Residents reject noisy road solution in Northampton

Cobbled street on Gladstone Road in Northampton The road should never have been redeveloped in the first place, said a resident

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Residents have rejected county council plans that could have reduced the noise of cars on a £1.9m refurbished road in Northampton.

The council offered to remove sections of "rumble strips" that were installed on Gladstone Road to slow traffic.

But the Spencer Dallington Residents Association said the move would fail "to make any meaningful difference".

The council said it stood by its plans and had "no further proposals to offer" residents.

The plans also included spending £50,000 on improving the area by repairing neighbouring side roads.

Start Quote

They shouldn't have touched the road in the first place”

End Quote Valerie Holland Gladstone Road resident
Still 'speeding'

"Safety is paramount on this busy road in this residential area which features a school, shops and sheltered housing and is on three bus routes," a council spokesperson said.

"The council believes the solution it had offered maintained the improved safety aspects of the scheme while addressing the noise issue - all within the budgets available."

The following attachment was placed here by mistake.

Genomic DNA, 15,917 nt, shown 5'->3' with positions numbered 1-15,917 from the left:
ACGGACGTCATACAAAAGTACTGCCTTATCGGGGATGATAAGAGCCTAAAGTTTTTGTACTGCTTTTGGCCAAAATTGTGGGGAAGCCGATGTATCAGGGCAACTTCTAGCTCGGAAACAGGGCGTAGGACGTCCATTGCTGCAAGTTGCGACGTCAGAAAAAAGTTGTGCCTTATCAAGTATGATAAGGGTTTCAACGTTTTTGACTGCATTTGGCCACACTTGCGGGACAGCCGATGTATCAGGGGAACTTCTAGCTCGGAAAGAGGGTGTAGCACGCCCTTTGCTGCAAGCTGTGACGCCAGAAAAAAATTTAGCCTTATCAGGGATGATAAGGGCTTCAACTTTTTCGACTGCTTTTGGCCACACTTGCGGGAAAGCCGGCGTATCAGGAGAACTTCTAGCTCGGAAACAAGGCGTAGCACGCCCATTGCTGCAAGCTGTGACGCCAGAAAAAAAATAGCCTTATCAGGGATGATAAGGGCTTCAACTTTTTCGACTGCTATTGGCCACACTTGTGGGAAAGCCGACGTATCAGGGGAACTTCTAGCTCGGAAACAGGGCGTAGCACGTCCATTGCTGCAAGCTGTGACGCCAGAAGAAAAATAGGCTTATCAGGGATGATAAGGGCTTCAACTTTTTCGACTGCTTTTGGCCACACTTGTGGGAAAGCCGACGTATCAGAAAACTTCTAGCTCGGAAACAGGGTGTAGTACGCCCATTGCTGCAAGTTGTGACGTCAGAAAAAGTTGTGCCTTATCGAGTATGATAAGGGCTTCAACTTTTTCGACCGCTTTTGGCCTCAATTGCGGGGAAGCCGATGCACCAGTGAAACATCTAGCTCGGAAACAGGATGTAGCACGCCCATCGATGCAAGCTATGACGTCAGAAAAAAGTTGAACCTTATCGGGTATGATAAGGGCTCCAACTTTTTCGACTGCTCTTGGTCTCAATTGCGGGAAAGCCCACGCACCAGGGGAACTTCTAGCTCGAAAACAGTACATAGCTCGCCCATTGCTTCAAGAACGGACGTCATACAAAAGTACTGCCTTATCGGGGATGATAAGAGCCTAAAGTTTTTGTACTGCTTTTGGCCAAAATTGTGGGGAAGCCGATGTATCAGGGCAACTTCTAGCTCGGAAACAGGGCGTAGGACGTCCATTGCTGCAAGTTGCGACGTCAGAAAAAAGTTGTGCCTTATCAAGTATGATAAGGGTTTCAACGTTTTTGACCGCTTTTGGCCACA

But Labour councillor Gareth Eales, who represents Spencer ward on Northampton Borough Council, said: "The proposals simply do not go far enough to resolve the main issue, which is the noise.

"The impact on people's quality of life and the disruption this surface causes far exceeds any minor speed reduction, if indeed there is any."

Gladstone Road, a link road between Mill Lane and Spencer Bridge Road in Northampton, was refurbished in 2011.

The county council introduced a 20mph speed limit and installed the rumble strips in an attempt to slow cars down.

Great-grandmother Mrs Valerie Holland, 67, who has lived on the road for more than decade, said: "They shouldn't have touched the road in the first place. Now it sounds like we've got aeroplanes taking off.

"We still have a lot of speeding down this road. The council will insist it's gone down, but I can guarantee you that it hasn't."

Mrs Holland said she was aware of a number of residents that had moved from Gladstone Road because the noise levels were so unbearable.

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